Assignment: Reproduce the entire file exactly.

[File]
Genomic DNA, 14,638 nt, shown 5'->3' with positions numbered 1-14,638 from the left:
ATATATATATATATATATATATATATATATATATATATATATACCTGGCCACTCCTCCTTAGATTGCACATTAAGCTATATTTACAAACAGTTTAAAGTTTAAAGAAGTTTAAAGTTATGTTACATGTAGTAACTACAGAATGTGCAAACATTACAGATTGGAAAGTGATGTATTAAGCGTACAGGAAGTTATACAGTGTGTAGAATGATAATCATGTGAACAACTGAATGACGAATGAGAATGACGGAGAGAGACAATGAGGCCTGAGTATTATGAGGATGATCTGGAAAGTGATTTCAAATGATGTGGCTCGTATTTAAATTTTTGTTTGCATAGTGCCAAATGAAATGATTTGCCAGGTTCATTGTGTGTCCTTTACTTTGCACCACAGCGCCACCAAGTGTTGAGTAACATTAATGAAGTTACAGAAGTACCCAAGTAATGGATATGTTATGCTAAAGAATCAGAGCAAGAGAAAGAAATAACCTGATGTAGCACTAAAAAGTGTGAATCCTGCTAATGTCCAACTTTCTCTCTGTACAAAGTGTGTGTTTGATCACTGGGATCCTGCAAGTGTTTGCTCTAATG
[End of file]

Genomic DNA, 14,638 nt, shown 5'->3' with positions numbered 1-14,638 from the left:
ATATATATATATATATATATATATATATATATATATATATATACCTGGCCACTCCTCCTTAGATTGCACATTAAGCTATATTTACAAACAGTTTAAAGTTTAAAGAAGTTTAAAGTTATGTTACATGTAGTAACTACAGAATGTGCAAACATTACAGATTGGAAAGTGATGTATTAAGCGTACAGGAAGTTATACAGTGTGTAGAATGATAATCATGTGAACAACTGAATGACGAATGAGAATGACGGAGAGAGACAATGAGGCCTGAGTATTATGAGGATGATCTGGAAAGTGATTTCAAATGATGTGGCTCGTATTTAAATTTTTGTTTGCATAGTGCCAAATGAAATGATTTGCCAGGTTCATTGTGTGTCCTTTACTTTGCACCACAGCGCCACCAAGTGTTGAGTAACATTAATGAAGTTACAGAAGTACCCAAGTAATGGATATGTTATGCTAAAGAATCAGAGCAAGAGAAAGAAATAACCTGATGTAGCACTAAAAAGTGTGAATCCTGCTAATGTCCAACTTTCTCTCTGTACAAAGTGTGTGTTTGATCACTGGGATCCTGCAAGTGTTTGCTCTAATG